But I've been busy. Really, really busy (says Tawny in her whiny voice).

I've been doing writing stuff...and yes, I took a little break to stomp around the Ren Fair for a day, and I spent yesterday helping my teenage daughter move back home. But I'm back to doing more writing stuff today...after I get the kiddies to school for their first day (only half-day, ugh!). I also need to get the teenager registered for school before she falls too far behind. It's her senior year. PLUS, one of my hubby's teenagers is moving back in today.

Our house is busting at the seams! Anyone have a spare bedroom?

What am I up to writing-wise?

1. Drafting a proposal for a new paranormal erotica series for my agent. I am SO excited about this project! And so is my agent :)

2. Plotting a vampire story for Ellora's Cave.

More to come soon! I promise!

posted by Tawny Taylor at 10:13 AM | 2 comments

Saturday, September 02, 2006

Cute Baby in Rennie Garb!!!

While the hubby and older kiddies are out of town, I took Jacob, our youngest, out for a Mommy and Baby day. We went to Ren Fair. This was his first.

I know I'm his mommy, so I'm bound to be partial, but the child got more looks than Justin Timberlake in a high school gym :) I felt like I was with a celebrity!

Check him out...

This was early in the day. He wasn't too keen on the fountain.

As you can see, he conquered his fear. Of course, if that fountain/pond/whatever had been in our backyard, the child would've been wading in it :)

Doesn't he look so little next to this suit of armor? Yes, that's what that is next to him.

Doesn't this one just melt your heart????

posted by Tawny Taylor at 7:15 PM | 15 comments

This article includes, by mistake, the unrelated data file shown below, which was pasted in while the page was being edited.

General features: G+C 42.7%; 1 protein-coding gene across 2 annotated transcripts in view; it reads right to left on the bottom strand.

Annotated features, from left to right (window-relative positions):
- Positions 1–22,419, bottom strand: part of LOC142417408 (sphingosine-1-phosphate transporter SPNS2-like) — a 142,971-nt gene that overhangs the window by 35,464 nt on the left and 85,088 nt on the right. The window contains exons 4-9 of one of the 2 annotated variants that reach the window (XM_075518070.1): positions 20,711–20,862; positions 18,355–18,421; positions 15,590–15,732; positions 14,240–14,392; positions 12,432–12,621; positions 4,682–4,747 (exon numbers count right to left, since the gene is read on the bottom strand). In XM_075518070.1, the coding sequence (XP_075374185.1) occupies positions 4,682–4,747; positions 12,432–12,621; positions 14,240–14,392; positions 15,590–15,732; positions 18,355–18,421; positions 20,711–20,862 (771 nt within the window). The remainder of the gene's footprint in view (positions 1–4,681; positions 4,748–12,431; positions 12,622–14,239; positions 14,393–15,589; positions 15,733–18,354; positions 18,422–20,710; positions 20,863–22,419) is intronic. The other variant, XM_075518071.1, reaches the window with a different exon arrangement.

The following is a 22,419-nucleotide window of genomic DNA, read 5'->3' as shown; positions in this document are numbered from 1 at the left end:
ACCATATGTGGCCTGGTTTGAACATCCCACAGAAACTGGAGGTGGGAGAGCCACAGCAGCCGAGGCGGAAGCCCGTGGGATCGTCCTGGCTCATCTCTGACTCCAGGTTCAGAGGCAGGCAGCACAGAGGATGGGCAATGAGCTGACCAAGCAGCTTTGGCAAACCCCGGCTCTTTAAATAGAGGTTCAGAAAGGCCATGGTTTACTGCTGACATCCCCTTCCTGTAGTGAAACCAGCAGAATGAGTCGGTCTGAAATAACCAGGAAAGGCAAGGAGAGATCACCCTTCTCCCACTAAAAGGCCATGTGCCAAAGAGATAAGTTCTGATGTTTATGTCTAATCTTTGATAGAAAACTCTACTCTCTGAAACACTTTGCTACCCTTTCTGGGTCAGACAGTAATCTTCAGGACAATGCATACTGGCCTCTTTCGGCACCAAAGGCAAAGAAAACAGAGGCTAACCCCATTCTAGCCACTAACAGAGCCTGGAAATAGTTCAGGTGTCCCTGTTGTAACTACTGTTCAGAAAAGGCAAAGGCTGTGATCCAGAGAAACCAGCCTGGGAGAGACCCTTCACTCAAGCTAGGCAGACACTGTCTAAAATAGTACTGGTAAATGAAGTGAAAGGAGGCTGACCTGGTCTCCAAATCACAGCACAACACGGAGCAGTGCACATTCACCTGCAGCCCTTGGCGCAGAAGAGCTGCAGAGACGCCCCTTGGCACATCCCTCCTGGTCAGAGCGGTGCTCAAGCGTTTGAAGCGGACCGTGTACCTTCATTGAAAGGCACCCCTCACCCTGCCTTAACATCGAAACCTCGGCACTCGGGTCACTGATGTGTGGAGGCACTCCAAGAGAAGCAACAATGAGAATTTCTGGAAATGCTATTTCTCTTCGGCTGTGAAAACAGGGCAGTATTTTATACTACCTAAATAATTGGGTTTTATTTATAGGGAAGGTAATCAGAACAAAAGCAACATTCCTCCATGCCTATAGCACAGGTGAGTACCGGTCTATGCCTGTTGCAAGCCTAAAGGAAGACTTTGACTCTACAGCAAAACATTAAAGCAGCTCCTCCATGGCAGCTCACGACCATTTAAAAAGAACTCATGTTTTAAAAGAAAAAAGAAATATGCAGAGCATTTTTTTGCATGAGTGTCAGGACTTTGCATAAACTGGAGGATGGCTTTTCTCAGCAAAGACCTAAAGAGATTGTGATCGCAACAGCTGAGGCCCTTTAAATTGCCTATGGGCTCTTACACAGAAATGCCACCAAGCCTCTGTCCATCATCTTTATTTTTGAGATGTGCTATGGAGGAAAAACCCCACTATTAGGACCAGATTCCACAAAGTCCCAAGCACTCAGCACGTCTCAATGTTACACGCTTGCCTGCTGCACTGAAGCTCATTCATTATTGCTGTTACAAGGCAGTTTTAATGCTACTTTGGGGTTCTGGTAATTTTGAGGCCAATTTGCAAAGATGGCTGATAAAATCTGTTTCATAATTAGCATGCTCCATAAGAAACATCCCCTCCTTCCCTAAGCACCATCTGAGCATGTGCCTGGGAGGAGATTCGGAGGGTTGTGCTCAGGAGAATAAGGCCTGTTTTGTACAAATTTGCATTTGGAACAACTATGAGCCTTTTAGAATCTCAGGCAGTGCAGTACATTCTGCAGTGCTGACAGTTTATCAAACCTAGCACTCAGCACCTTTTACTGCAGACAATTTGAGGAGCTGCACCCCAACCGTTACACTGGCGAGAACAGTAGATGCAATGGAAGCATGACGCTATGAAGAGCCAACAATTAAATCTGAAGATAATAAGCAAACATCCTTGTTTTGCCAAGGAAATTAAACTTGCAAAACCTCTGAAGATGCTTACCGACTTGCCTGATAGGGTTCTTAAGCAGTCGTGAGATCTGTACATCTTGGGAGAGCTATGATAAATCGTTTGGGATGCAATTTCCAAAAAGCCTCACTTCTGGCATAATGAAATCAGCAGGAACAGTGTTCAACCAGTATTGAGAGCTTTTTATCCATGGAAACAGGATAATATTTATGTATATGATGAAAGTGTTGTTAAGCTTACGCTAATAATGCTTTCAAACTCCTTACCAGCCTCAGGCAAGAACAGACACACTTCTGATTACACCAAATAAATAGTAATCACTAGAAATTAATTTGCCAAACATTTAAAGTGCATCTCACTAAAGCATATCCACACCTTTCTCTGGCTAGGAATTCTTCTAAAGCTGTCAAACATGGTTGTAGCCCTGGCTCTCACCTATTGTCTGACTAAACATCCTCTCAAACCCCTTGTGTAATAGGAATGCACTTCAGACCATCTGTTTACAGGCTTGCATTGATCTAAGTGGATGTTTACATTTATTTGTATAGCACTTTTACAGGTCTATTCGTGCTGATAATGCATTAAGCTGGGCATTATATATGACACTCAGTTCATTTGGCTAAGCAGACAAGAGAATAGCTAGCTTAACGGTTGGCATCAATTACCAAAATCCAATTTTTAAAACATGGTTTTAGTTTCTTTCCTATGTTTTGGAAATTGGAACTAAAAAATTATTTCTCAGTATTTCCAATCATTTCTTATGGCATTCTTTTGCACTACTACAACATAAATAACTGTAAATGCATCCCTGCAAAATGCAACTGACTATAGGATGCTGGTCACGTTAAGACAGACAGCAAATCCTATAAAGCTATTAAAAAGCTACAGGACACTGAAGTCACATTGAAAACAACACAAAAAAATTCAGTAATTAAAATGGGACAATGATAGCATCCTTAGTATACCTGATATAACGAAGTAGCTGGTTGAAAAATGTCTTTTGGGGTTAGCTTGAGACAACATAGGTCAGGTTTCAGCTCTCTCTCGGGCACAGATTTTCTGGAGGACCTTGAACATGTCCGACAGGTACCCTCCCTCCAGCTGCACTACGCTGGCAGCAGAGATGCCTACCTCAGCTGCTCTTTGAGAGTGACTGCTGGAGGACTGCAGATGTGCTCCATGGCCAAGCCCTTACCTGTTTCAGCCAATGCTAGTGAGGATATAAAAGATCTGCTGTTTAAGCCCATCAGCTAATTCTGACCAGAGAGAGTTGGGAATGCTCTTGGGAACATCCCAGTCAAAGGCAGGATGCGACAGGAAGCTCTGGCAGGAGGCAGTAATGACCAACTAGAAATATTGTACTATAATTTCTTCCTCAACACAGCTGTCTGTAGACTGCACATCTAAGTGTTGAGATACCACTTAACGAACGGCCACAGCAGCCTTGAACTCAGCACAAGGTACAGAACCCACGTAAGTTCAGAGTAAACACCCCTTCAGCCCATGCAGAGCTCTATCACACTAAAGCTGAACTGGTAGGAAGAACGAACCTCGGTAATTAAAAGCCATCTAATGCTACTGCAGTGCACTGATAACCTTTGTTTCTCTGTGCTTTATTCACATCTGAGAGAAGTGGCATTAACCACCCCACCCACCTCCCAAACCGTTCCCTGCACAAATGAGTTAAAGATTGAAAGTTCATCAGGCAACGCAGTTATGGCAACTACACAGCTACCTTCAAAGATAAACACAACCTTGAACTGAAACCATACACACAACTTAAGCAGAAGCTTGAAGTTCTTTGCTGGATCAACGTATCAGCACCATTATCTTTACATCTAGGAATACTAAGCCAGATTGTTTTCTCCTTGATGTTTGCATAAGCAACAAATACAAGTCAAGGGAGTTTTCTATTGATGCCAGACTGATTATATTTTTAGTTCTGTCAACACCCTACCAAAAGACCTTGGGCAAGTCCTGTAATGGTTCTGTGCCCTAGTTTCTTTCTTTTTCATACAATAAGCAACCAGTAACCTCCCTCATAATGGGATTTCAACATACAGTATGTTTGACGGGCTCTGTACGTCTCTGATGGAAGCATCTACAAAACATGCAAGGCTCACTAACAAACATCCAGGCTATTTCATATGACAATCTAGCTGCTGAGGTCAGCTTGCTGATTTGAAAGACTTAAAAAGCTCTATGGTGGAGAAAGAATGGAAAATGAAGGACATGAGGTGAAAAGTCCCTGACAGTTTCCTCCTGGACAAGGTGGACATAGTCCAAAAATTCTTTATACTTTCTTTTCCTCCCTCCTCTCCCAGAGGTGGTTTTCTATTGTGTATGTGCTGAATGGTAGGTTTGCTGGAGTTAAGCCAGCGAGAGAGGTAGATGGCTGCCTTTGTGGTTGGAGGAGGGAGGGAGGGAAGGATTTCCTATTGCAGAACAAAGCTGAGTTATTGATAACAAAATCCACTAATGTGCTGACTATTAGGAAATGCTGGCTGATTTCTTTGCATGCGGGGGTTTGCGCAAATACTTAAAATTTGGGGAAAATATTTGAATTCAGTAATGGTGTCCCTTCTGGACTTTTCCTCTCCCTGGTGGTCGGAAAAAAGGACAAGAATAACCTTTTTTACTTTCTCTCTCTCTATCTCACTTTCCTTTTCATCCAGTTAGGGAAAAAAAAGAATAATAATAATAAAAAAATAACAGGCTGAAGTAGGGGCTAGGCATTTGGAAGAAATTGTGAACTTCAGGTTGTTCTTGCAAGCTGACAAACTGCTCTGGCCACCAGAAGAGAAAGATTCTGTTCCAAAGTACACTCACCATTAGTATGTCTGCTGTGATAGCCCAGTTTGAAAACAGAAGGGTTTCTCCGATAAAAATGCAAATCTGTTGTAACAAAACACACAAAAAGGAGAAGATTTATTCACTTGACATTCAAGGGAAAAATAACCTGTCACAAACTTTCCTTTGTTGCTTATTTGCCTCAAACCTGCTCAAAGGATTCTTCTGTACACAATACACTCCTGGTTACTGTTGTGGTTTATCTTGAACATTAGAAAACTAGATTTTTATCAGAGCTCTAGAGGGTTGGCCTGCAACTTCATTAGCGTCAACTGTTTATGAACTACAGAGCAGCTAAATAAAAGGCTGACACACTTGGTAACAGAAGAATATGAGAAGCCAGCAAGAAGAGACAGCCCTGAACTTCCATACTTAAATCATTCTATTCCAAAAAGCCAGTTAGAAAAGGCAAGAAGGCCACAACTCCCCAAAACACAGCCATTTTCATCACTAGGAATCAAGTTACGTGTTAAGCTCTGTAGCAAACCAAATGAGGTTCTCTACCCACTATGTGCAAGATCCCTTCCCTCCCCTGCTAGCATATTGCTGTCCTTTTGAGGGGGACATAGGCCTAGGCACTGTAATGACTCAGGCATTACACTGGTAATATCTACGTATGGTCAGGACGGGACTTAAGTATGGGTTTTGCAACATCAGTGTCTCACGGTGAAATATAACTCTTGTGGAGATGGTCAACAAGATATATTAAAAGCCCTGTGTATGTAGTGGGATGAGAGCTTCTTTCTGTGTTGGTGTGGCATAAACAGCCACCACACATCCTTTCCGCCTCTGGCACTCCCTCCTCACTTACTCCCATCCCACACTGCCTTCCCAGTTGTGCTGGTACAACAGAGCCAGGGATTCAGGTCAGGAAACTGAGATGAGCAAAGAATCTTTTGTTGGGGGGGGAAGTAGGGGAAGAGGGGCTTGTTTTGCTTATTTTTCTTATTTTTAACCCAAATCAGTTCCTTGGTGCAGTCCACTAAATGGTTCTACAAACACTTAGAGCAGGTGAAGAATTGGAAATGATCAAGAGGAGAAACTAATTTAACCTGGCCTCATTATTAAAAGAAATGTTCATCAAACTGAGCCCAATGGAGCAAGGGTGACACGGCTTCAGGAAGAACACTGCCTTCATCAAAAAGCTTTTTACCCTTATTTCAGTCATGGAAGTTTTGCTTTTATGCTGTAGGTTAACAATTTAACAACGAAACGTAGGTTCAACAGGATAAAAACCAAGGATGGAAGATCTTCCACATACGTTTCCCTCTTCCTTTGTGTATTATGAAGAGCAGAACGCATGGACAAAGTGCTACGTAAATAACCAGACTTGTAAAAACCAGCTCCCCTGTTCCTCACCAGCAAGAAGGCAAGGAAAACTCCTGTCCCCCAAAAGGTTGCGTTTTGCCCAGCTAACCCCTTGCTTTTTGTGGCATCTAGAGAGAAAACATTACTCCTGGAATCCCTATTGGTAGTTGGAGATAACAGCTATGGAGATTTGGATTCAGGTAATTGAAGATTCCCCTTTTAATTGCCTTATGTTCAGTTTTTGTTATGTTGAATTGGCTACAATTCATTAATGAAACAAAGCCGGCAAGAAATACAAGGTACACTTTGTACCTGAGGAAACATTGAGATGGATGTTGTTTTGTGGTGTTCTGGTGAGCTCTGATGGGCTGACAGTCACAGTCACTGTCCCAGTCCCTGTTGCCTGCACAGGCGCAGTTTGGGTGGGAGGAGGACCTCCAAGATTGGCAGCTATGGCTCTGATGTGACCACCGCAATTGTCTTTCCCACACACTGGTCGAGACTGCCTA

Friday, September 01, 2006

It's That Time Again...

2007 EPPIE Awards

EPIC, the Electronically Published Internet Connection, proudly announces its annual EPPIE contest. The EPPIES is the premier contest in the e-book and e-publishing world. The categories are judged by members of EPIC, all published authors. After the first round of judging, the works of the finalists are sent to a panel of finalist judges, and winners in all twenty-three categories are selected. The winners are announced at the EPIC conference's gala award ceremony at the annual EPICon Convention. This year's convention will be held March 8-11, 2007 in Virginia Beach, Virginia.

Please read these rules in their entirety before entering. Questions may be directed to 2007 Contest Chairman Carol MacLeod

Eligibility: Any eBook published in English and released for sale between October 1, 2005 and September 30, 2006, including self- and subsidy-published books are welcomed for entry in the 2007 EPPIES.

Books previously published in paper may be entered, if the eBook version meets requirements of publication date and entry format. Re-released books, which qualify with the new publisher per the time-frame given above, are eligible, provided they have not been entered in the EPPIE in a previous year. This includes books which are updated, such as yearbooks, guides, etc. There will be no exceptions.

There is no limit on how many different titles in the same or different categories may be entered by a single entrant. However, a separate entry form and entry fee is required for each title.

Only electronic copies—in PDF format only—will be accepted. Do not password protect the PDF file.



Entering Your Book
Entries may be made by either author or publisher. Please check with your publisher before you enter to prevent duplication of entries.

There are 3 steps to the entry. All three steps must be completed before your e-book is actually entered into the contest.

Complete the Entry Registration Form
Make Payment of Entry Fees
Submit Your eBook

For payment, you may use either PayPal or send a Check/MO.

PayPal: Simply click on the logo below or go to If you are prompted for an email address to send the fees to, enter (EPIC's treasurer). You must include the following information in the PayPal payment comments section:

Your Name, Address, and eMail address
EPIC member—indicate Yes or No (indicate Yes if you are also joining now)
Title of Book
That you are paying for EPPIE-2007 entry fees

Mail check/MO to EPIC Treasurer Barbara Woodward:

Barbara Woodward
EPPIE Entry Fee
P.O. Box 2278
Glen Rose, TX 76043

You must include a copy of the online entry form with your check/MO payment.

You may also join EPIC at the same time. (See for membership information.) Note this when paying.